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Will post-Brexit Britain be ‘Adequate’?

Will post-Brexit Britain be ‘Adequate’?

If you were to hold a straw poll of the people of Britain (I’ve purposefully avoided the term ‘referendum’) and ask which two terms they would like banished from the lexicon in 2018, it’s a safe bet that amongst the huddle of phrases such as “on fleek” and “squad goals”, “Brexit” and “GDPR” are likely to come somewhere near the top of the list.

Much like their counterparts in the list (admittedly, I had to look them up online) they are highly unlikely to disappear soon, especially with the countdown to Brexit about to tick past the six month marker. Assuming that the Brexit negotiations conclude with Britain leaving the EU, whether this is with a hard, soft or other Brexit, the UK will become a ‘third-country’ for the purposes of transferring personal data from the EU. The importance of this is that data transfers from the EU into data importing third countries, as we will become, are prohibited except in the presence of a small number of strictly controlled exceptions.

When Adequacy is more than sufficient

The simplest solution to this problem is for the UK to gain approval from the EU Commission to be regarded as an ‘adequate jurisdiction’. This will effectively allow for the transfer of personal data to and from the EU in much the same way as if we were still part of the Union. To receive this adequacy status the UK will need to be considered as having laws that are, in practice, equivalent to those that safeguard personal data processed within the EU. This may seem simple enough but considering the commercial benefit aligned to adequacy status, there are still only 11 jurisdictions world-wide holding adequacy in the eyes of the EU. This demonstrates the political difficulty inherent in securing such status. Getting this far has been no cake walk for the UK and the road ahead is likely to be even more difficult.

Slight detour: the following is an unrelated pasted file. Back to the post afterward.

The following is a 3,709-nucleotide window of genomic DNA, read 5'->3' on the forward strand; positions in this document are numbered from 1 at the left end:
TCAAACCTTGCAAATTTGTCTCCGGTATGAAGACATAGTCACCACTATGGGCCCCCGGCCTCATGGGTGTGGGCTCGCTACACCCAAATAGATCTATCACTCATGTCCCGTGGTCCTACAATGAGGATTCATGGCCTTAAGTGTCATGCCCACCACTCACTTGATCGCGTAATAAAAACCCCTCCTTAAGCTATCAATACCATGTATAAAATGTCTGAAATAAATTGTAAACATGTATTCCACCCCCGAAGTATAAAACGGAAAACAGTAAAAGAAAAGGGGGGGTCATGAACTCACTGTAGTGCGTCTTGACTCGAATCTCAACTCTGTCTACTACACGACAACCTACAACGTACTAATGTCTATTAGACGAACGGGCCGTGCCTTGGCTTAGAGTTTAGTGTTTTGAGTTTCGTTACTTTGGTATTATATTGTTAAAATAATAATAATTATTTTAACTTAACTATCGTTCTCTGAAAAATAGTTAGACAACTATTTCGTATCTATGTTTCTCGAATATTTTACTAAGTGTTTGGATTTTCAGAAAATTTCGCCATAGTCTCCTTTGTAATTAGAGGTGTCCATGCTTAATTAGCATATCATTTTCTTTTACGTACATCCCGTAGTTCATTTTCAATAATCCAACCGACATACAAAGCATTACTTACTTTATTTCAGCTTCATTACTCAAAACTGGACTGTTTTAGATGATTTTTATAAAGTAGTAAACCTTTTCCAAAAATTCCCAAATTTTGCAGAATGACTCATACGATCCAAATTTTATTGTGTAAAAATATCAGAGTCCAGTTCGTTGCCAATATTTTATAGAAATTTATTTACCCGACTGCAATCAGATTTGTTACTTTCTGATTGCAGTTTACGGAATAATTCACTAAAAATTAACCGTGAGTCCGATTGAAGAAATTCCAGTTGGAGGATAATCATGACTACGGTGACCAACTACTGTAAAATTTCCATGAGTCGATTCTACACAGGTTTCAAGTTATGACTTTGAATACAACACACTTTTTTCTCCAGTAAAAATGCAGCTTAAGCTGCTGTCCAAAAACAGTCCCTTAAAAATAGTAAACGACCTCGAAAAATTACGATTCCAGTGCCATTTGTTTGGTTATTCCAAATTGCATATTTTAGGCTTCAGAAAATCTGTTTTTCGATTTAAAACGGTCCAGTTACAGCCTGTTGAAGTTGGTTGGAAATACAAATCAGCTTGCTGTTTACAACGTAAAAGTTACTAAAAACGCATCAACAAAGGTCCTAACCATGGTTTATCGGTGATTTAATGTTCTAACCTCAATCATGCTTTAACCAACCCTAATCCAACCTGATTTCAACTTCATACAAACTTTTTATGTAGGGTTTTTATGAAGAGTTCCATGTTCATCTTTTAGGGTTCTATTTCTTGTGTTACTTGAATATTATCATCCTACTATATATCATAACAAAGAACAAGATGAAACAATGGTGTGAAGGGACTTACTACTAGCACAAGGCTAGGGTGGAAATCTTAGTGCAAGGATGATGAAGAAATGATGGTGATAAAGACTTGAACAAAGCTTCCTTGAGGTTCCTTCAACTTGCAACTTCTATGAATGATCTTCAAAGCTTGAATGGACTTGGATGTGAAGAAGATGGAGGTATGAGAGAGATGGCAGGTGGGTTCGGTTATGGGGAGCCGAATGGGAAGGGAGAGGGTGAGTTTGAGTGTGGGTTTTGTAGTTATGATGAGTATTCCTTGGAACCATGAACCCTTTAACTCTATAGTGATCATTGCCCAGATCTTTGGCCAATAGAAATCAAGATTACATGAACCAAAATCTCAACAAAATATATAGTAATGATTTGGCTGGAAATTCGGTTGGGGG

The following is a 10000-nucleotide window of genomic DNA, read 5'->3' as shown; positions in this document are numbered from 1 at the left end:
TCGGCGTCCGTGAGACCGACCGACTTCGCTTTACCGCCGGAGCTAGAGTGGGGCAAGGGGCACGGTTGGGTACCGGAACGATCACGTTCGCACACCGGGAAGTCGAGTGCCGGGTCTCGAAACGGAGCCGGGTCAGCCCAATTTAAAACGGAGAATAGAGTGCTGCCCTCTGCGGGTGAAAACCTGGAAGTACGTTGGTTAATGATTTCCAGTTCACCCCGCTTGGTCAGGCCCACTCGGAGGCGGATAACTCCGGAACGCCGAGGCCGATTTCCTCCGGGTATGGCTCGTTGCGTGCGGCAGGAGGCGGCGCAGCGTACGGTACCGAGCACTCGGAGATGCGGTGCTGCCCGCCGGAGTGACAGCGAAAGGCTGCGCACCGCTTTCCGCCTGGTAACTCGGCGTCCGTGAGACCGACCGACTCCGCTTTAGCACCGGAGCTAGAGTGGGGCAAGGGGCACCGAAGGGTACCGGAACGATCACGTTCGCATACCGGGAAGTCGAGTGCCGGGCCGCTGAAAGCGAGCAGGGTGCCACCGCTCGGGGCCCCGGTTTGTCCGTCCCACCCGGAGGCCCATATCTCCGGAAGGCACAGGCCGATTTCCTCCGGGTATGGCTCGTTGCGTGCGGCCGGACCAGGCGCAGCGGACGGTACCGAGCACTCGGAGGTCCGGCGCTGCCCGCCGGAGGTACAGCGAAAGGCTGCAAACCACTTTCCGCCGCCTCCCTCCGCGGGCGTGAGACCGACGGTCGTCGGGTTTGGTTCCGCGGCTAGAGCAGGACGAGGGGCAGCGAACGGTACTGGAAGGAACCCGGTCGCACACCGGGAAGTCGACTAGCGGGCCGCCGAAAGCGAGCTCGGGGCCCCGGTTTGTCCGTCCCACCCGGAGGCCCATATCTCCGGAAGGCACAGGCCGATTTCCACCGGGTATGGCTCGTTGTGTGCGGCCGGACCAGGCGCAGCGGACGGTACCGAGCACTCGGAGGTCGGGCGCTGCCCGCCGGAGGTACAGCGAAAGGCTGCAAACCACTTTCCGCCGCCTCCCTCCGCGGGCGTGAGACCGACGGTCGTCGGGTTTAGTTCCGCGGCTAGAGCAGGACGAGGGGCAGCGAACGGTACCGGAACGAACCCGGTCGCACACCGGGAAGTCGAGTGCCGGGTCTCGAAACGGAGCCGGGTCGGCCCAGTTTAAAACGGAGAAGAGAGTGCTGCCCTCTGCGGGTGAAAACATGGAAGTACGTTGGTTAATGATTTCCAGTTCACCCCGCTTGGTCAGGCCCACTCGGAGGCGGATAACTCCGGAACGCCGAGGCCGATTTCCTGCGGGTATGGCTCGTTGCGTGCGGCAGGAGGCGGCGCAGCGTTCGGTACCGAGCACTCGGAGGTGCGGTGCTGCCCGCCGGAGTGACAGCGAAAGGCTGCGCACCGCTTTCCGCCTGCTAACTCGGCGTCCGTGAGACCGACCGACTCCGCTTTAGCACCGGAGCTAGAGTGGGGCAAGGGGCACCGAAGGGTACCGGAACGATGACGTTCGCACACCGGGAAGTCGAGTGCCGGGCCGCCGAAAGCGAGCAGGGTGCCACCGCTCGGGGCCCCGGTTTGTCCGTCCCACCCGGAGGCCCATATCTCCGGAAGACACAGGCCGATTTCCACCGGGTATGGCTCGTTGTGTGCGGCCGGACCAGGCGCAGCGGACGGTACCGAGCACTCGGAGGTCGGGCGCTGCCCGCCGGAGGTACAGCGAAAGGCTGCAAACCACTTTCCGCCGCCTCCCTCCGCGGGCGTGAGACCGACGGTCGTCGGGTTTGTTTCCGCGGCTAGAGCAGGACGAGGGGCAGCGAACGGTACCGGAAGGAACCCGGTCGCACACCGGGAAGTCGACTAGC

After months of enduring the relentless foreboding prior to May 25th 2018, many of our clients would politely issue us with requests to “make the GDPR go away!” In some ways, the lawmakers in Westminster heard their exasperated pleas and responded by passing the Data Protection Act 2018. Although technically this didn’t perform the desired vanishing act to remove the GDPR from the agenda, it did usher in the benefit of changing the terminology we employ in the UK (although the term GDPR is used interchangeably), updating the old Data Protection Act 1998 and on the same day as the GDPR became fully enforceable, it neatly and seamlessly provided the mechanism to transposed this new European legislation into our own legal framework.